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why he esteemed the reasons urged in his letters on the evidences of Christianity, as more convincing than all the arguments of the school-men. It was an every way interesting scene to those who witnessed it, and must have dissipated every sceptical doubt in the mind of any who would draw near and take a close view of


“He is dead—he is departed." Shall we lament his his death? shall we weep over his urn? Shall not our tears at the same time be mingled with a mournful pleasure, that his warfare is accomplished—that he is free from sin and sorrow- that he is now in the full enjoyment of all the blessings of the everlasting covenant which were in reversion for him?

His was a long life of painful disinterested devotedness to the service of his generation. He was without cotemporaries; and remarked, when he heard of the death of the Rev. Mr. Sutton, whom he much respected, that he was now left without a cotemporary, but that it made not much difference, for he should soon fol low, and did.*

In his official addresses he was tender, affectionate, and solemn. Having devoted himself to the service of the sanctuary, his was not a life of idleness. He ever considered that his duty as a preacher of the gospel was not confined to the pulpit-it was a maxim with him, that preaching, in ordinary cases, was not likely to be blessed, unless the hearer had been prepared by a previous course of catechetical instructions. To this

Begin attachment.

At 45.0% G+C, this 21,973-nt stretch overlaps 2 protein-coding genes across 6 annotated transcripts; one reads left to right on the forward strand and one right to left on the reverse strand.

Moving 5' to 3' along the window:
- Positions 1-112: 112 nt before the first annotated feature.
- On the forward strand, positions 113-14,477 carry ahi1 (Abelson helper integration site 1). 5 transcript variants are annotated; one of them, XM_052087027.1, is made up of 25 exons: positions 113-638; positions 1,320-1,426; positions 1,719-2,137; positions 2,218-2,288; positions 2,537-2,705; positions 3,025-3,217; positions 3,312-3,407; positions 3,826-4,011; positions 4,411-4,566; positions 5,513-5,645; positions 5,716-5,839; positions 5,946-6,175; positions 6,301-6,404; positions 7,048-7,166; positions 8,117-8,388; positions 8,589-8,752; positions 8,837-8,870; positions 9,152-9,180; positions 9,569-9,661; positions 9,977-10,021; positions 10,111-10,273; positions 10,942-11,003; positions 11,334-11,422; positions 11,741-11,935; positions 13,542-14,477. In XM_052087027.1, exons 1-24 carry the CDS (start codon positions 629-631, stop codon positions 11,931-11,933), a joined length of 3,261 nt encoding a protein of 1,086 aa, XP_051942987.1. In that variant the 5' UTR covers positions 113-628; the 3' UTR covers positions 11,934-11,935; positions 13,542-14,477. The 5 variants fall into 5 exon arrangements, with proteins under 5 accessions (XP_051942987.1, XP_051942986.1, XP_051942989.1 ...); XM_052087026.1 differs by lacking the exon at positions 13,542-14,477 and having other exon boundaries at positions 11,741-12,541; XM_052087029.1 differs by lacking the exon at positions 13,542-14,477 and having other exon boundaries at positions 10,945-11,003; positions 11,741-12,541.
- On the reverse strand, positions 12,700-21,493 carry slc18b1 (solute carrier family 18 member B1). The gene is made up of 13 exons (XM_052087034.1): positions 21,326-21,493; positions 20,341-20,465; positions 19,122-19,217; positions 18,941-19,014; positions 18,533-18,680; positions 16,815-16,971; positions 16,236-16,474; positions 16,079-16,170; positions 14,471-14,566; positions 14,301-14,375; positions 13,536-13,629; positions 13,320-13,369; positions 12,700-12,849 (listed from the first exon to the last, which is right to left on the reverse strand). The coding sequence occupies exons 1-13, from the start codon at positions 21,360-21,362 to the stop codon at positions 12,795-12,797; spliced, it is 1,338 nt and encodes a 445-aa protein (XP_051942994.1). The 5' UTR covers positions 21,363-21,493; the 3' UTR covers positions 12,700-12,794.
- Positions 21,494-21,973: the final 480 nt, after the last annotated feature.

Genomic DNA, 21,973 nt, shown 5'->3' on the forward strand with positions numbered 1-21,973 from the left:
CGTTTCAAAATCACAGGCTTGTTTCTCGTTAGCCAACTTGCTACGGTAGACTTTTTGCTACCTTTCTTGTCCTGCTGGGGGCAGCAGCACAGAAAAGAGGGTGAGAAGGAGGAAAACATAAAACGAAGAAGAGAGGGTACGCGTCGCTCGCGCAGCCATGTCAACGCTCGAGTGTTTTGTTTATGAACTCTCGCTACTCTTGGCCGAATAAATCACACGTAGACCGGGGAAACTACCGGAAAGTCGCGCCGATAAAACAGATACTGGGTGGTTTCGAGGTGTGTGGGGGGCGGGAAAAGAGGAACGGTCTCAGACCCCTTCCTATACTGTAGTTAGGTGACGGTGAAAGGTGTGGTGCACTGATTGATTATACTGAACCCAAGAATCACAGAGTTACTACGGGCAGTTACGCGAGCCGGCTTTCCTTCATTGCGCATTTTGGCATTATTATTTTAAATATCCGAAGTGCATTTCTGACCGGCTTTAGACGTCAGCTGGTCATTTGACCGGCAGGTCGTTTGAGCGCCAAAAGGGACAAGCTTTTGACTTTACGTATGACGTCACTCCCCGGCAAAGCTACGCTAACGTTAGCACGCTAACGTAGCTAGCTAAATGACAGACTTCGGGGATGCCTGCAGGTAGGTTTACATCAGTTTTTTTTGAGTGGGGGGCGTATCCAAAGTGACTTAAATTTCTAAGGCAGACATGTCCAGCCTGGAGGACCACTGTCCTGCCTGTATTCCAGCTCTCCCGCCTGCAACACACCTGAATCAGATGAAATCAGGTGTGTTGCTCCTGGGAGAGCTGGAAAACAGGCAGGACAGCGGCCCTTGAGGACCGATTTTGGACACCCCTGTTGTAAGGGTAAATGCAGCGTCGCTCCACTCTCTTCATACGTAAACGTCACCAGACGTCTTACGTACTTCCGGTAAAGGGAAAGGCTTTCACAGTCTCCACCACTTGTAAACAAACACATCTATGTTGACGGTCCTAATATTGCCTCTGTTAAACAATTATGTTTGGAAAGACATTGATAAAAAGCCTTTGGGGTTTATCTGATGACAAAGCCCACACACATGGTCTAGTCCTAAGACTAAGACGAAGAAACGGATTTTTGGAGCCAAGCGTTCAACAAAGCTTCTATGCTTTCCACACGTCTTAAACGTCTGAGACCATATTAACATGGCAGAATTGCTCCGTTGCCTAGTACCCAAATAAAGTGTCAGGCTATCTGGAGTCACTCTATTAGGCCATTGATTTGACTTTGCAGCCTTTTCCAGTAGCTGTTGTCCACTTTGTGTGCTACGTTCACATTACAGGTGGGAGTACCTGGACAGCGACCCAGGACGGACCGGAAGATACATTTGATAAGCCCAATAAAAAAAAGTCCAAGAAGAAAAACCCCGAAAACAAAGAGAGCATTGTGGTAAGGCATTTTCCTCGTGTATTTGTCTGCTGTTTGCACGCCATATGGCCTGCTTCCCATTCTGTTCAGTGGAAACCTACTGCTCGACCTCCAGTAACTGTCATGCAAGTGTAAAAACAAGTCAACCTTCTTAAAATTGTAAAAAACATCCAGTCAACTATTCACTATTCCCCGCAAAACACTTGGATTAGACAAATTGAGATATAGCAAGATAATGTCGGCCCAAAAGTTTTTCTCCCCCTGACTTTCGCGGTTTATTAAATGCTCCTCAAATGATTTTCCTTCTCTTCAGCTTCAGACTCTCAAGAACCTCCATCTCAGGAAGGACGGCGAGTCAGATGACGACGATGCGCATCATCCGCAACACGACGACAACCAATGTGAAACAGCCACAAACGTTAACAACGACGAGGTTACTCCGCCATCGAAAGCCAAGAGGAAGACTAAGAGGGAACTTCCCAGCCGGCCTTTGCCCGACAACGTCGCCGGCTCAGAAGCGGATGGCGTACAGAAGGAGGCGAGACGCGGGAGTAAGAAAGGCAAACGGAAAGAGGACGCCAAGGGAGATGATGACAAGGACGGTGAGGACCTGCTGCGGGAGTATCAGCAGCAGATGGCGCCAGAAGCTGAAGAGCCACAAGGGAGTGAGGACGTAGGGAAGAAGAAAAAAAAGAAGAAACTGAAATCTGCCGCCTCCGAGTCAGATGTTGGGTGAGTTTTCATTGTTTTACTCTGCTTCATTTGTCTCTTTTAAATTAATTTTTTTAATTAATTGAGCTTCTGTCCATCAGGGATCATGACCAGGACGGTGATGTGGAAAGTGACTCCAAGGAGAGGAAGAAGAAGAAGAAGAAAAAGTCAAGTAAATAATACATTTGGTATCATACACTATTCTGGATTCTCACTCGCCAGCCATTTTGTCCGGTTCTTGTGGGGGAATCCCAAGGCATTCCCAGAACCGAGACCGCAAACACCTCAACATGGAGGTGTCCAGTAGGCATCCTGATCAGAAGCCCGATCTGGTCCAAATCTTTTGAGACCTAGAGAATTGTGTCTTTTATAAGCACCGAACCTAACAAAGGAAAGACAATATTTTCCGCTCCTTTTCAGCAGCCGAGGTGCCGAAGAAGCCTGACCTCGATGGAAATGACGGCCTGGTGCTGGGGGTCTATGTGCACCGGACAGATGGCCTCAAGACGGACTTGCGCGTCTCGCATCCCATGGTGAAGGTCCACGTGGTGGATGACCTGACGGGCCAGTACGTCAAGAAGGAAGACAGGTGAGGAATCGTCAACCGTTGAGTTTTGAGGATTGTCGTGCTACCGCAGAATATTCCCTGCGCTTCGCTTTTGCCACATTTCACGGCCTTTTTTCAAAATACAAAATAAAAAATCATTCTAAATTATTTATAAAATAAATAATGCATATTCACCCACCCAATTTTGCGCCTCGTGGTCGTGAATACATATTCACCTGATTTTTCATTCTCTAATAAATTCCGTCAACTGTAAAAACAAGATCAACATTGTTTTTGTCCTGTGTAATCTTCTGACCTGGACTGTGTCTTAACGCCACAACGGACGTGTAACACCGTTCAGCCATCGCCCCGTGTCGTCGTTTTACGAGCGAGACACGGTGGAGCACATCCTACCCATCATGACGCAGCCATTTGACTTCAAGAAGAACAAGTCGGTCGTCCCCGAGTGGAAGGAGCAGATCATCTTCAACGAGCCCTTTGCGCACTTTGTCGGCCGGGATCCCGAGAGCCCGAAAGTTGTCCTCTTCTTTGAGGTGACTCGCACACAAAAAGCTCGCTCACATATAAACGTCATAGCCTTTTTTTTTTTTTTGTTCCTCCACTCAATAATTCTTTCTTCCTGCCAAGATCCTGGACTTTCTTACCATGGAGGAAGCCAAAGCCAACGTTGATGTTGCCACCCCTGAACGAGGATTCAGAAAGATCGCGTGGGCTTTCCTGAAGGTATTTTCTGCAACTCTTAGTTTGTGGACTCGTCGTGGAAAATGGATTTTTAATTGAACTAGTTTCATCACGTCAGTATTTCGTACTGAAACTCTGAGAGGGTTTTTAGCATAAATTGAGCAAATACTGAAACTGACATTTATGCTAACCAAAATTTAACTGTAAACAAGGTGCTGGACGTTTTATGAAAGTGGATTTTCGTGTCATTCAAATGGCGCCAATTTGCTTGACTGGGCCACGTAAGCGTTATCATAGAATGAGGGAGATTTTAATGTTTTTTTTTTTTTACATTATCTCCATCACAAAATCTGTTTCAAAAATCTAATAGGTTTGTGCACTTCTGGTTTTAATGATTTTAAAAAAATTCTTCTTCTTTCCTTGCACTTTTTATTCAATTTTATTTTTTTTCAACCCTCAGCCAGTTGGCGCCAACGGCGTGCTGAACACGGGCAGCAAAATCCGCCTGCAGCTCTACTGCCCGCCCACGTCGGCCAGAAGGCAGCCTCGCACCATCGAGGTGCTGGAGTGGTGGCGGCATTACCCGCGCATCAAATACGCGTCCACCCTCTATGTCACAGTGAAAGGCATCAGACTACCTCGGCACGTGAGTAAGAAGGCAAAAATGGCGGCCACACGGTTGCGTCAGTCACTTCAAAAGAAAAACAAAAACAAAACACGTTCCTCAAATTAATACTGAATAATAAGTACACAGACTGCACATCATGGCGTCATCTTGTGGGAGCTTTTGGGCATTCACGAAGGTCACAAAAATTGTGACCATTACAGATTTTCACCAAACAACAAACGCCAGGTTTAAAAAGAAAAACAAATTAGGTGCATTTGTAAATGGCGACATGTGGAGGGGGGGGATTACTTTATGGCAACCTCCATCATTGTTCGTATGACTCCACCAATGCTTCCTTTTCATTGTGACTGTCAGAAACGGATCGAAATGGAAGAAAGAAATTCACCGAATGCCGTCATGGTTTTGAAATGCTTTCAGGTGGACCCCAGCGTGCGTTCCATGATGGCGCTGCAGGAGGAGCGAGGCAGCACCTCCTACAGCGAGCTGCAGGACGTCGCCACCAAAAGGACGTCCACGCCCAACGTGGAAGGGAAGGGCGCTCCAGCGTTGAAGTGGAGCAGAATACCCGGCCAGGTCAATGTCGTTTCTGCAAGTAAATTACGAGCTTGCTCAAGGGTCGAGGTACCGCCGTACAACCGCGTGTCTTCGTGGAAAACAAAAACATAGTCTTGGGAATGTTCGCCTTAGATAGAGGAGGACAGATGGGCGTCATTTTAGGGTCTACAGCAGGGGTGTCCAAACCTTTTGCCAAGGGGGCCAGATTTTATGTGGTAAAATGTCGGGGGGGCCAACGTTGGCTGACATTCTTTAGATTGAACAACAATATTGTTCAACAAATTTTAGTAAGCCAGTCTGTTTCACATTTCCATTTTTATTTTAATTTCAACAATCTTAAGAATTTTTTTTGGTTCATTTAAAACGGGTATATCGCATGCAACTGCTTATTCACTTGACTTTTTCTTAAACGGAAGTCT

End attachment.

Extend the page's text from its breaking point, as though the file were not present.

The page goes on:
* At his birth the population of his country was half a million, at his death it was eight million.

duty he set himself as often as circumstances and the state of society would permit. It was his custom before, and some years after he removed to Kentucky, to divide his church into two catechetical districts, for the convenience of collecting the children, and to attend each at stated times when not interrupted by other duties.

These pious labours were not confined to his own immediate charge, but were frequently extended to vacant churches, as often as he could avail himself of a suitable person to act as catechist under his superintendence; and in such cases he recommended, as the best preservative against disputation with any of the catechumens, to close the exercises of the day with a serious address, suited to the occasion, and by prayer.

The happy effects of this course he witnessed in the great improvement in religious knowledge, and an increased attention to public ordinances; and the neglect of it in this country he very much regretted. It was a common remark with him, "The people are starving the ministers, and the ministers are starving the people for it."

In dealing with those under distress of soul, the way in which he had himself been brought eminently qualified him-and it was a duty which he always performed with sympathetic delight.

In public he was faithful, in private he was exemplary. In his commerce with mankind he was upright— in his domestic circle he moved with majestic evenness: perhaps the oldest of his children never saw him manis fest irritation or passion in a single instance.

He was a tender, cordial, kind husband-an affection ate father, a humane master. He knew well how to order his house-in administering religious instruction to his household, his manner was calculated to impress the mind with the idea that the truths taught bore a relation to eternity. He knew how to command obedience without austerity. Never under the influence of a blind partiality, he was quick to discern the foibles of his own, and with steady hand corrected them.